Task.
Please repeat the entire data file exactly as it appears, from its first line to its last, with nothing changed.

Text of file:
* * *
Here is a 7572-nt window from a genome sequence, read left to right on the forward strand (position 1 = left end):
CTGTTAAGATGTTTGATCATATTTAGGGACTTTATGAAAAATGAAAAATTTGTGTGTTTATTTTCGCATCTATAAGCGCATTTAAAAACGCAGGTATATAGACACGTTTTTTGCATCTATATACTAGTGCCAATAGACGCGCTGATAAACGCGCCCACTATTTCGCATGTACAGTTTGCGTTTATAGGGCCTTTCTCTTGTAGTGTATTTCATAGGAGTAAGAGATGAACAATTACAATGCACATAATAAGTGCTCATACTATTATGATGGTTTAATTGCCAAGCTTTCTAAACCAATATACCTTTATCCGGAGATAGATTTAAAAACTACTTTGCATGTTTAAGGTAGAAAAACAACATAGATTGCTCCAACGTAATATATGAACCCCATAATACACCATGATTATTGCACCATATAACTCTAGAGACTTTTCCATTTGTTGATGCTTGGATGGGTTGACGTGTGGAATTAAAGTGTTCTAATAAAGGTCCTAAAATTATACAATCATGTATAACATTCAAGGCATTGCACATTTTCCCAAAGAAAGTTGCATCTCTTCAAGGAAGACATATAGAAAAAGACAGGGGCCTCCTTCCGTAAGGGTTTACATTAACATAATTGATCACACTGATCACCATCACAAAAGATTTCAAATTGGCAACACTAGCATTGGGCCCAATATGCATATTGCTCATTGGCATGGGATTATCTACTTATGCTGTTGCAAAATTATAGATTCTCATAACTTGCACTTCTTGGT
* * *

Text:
Here is a 7572-nt window from a genome sequence, read left to right on the forward strand (position 1 = left end):
CTGTTAAGATGTTTGATCATATTTAGGGACTTTATGAAAAATGAAAAATTTGTGTGTTTATTTTCGCATCTATAAGCGCATTTAAAAACGCAGGTATATAGACACGTTTTTTGCATCTATATACTAGTGCCAATAGACGCGCTGATAAACGCGCCCACTATTTCGCATGTACAGTTTGCGTTTATAGGGCCTTTCTCTTGTAGTGTATTTCATAGGAGTAAGAGATGAACAATTACAATGCACATAATAAGTGCTCATACTATTATGATGGTTTAATTGCCAAGCTTTCTAAACCAATATACCTTTATCCGGAGATAGATTTAAAAACTACTTTGCATGTTTAAGGTAGAAAAACAACATAGATTGCTCCAACGTAATATATGAACCCCATAATACACCATGATTATTGCACCATATAACTCTAGAGACTTTTCCATTTGTTGATGCTTGGATGGGTTGACGTGTGGAATTAAAGTGTTCTAATAAAGGTCCTAAAATTATACAATCATGTATAACATTCAAGGCATTGCACATTTTCCCAAAGAAAGTTGCATCTCTTCAAGGAAGACATATAGAAAAAGACAGGGGCCTCCTTCCGTAAGGGTTTACATTAACATAATTGATCACACTGATCACCATCACAAAAGATTTCAAATTGGCAACACTAGCATTGGGCCCAATATGCATATTGCTCATTGGCATGGGATTATCTACTTATGCTGTTGCAAAATTATAGATTCTCATAACTTGCACTTCTTGGT